Tennessee wildlife biologists have known and been telling us for a while now that the black bear population in Tennessee has expanded. That fact became very clear recently for Rhea County's Nick Brown.
Like many hunters, Brown prepares food plots for deer hunting. He also places feeders out during the offseason with a motion-sensitive game camera to monitor the wildlife that visits the site.
"My food plot is pretty remote," Brown said. "It's probably 4 miles from the main road."
Interestingly, some locals have long-referred to the area near where Brown hunts as Bear Hollow. However, when he reviewed his game camera images not long ago, he was shocked at what he saw staring into the lens—a large black bear helping himself to the corn Brown placed on Evensville Mountain.
"I didn't know what to think, really," Brown said. "The first picture, he had his face right up to the camera; then, I got two more good pictures of him that night."
It wasn't a one-time visit. Brown said the bear returned several times, helping himself to 100 pounds of corn in two weeks. Brown finally removed the expensive feeder, concerned that the bear would damage it, as they've been known to do in other areas where bears are more common.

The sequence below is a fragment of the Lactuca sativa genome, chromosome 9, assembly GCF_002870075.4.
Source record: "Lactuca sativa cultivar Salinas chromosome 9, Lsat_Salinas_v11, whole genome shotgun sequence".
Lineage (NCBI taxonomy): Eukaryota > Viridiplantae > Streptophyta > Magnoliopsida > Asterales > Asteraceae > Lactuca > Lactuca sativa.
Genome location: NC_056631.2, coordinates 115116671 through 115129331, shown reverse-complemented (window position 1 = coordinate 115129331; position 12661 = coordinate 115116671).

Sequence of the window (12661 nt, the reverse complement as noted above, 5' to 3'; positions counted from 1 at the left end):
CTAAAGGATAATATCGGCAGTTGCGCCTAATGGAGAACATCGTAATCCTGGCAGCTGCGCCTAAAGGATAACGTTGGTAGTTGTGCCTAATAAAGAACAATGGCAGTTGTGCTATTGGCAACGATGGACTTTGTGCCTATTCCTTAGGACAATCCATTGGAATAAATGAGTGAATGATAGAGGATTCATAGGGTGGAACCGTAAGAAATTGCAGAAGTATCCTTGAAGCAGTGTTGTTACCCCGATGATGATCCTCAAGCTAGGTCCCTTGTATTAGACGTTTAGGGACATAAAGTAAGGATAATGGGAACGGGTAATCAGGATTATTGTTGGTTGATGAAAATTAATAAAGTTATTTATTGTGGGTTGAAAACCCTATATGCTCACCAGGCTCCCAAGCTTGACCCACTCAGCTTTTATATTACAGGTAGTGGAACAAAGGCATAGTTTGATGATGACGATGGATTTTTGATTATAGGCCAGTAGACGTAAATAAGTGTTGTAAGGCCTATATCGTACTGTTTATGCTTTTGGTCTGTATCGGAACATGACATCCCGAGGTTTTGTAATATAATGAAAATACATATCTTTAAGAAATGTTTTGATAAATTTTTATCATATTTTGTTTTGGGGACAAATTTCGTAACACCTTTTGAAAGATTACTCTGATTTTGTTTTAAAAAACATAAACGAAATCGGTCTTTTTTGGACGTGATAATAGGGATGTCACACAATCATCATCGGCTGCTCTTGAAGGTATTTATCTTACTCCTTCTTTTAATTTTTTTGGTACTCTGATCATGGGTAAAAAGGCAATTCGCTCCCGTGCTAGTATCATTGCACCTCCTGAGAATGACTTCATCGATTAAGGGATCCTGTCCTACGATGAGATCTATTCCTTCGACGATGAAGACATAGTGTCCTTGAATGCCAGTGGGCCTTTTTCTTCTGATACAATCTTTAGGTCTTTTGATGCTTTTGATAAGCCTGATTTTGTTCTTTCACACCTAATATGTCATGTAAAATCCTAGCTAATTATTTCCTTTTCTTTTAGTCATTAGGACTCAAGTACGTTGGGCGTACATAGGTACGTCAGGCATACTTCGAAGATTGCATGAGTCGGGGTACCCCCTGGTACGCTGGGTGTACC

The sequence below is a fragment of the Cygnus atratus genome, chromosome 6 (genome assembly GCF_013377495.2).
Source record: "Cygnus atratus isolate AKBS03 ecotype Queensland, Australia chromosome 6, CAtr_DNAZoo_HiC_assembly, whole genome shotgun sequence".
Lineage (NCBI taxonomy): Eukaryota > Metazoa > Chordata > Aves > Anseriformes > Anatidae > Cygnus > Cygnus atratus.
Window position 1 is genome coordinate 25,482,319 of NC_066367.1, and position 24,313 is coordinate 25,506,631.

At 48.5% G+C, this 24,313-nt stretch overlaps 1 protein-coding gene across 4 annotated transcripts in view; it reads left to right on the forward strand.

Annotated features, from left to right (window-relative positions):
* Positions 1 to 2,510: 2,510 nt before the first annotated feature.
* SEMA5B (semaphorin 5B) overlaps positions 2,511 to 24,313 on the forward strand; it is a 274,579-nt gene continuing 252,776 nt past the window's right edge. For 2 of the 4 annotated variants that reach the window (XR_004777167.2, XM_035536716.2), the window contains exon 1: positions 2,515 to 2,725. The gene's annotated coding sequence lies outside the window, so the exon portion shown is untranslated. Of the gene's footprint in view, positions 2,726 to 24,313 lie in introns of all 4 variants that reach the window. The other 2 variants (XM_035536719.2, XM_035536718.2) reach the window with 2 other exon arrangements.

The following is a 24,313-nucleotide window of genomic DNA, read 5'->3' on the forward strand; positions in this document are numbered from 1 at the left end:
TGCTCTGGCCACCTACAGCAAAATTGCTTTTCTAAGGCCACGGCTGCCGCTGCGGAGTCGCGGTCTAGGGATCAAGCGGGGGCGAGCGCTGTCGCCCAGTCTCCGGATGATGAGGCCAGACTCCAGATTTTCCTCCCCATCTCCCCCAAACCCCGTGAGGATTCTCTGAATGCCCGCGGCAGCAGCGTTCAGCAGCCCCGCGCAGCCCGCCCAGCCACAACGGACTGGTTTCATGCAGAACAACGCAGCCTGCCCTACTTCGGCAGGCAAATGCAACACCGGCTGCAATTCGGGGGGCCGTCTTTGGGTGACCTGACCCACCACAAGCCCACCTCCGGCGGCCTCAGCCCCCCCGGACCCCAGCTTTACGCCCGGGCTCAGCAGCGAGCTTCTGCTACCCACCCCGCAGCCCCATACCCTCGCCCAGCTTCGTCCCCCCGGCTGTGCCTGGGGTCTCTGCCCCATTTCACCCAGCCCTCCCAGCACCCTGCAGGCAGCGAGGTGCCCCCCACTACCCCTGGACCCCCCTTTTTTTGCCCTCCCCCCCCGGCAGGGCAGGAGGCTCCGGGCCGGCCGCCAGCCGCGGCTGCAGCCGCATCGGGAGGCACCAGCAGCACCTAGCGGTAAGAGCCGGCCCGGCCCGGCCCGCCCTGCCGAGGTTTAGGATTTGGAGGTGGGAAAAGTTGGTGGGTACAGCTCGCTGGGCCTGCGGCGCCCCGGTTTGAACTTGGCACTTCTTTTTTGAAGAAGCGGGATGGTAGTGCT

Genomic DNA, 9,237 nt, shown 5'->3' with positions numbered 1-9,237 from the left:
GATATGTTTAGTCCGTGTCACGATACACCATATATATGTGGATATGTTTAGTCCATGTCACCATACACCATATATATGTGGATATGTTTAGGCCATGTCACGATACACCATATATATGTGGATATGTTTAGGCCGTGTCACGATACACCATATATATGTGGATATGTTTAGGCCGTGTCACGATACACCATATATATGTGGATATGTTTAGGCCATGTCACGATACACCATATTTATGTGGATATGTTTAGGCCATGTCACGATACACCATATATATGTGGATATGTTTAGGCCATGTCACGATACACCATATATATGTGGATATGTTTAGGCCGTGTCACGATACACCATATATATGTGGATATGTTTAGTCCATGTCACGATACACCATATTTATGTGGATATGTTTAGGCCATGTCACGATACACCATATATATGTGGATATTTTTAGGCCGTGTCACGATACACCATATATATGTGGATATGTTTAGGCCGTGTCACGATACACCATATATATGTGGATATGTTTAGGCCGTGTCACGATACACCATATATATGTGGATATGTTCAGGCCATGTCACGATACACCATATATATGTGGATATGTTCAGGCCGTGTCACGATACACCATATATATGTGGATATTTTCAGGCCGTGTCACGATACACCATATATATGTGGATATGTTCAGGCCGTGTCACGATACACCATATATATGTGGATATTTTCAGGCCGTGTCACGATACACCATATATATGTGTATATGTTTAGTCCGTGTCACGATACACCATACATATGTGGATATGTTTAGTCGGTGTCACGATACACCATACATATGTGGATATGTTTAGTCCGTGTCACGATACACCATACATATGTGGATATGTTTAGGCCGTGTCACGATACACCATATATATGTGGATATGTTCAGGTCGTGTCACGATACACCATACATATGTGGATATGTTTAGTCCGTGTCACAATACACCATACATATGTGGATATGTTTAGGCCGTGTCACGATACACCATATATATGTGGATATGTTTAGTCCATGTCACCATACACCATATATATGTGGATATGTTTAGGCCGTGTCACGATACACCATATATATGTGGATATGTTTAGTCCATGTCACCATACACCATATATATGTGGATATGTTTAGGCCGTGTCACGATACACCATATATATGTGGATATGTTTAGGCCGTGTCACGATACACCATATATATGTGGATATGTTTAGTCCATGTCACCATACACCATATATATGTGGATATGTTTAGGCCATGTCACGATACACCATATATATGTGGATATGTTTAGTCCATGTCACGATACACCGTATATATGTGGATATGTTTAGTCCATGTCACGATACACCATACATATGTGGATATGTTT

"We saw some tracks a few months ago," Brown said. "That was a small bear. This one is a lot bigger, but there's probably another one in the area."
Brown estimated that the bear on camera weighs about 200 pounds. He said he will certainly be thinking about that when he is deer hunting in the area this winter.
"I'll have to keep my eyes open, especially if I'm dragging a deer out," Brown said.
Although individuals are certainly free to defend themselves if their life is threatened by any wild animal, it is illegal to hunt bears anywhere except in certain counties where the population is large enough. Still, Brown said he is glad to know there are bears in Rhea County.
"I think it's a good thing," he said. "It wouldn't hurt my feelings if there were a few around here that we could hunt a little bit."
Brown is not alone. Last year, the Tennessee Wildlife Resources Agency conducted a scientific survey to measure the public's feeling about an expanding population of black bears.
The results of the survey showed there is widespread public support for the presence of black bears in Tennessee. Although public support tends to go down the closer the bears get to people's homes, almost three‐quarters (72 percent) of Tennesseans support the idea of having bears within their county.
Thanks to Brown's game camera photos, it is very clear now that folks in Rhea County have gotten their wish.
Richard Simms is a contributing writer, focusing on outdoor sports.
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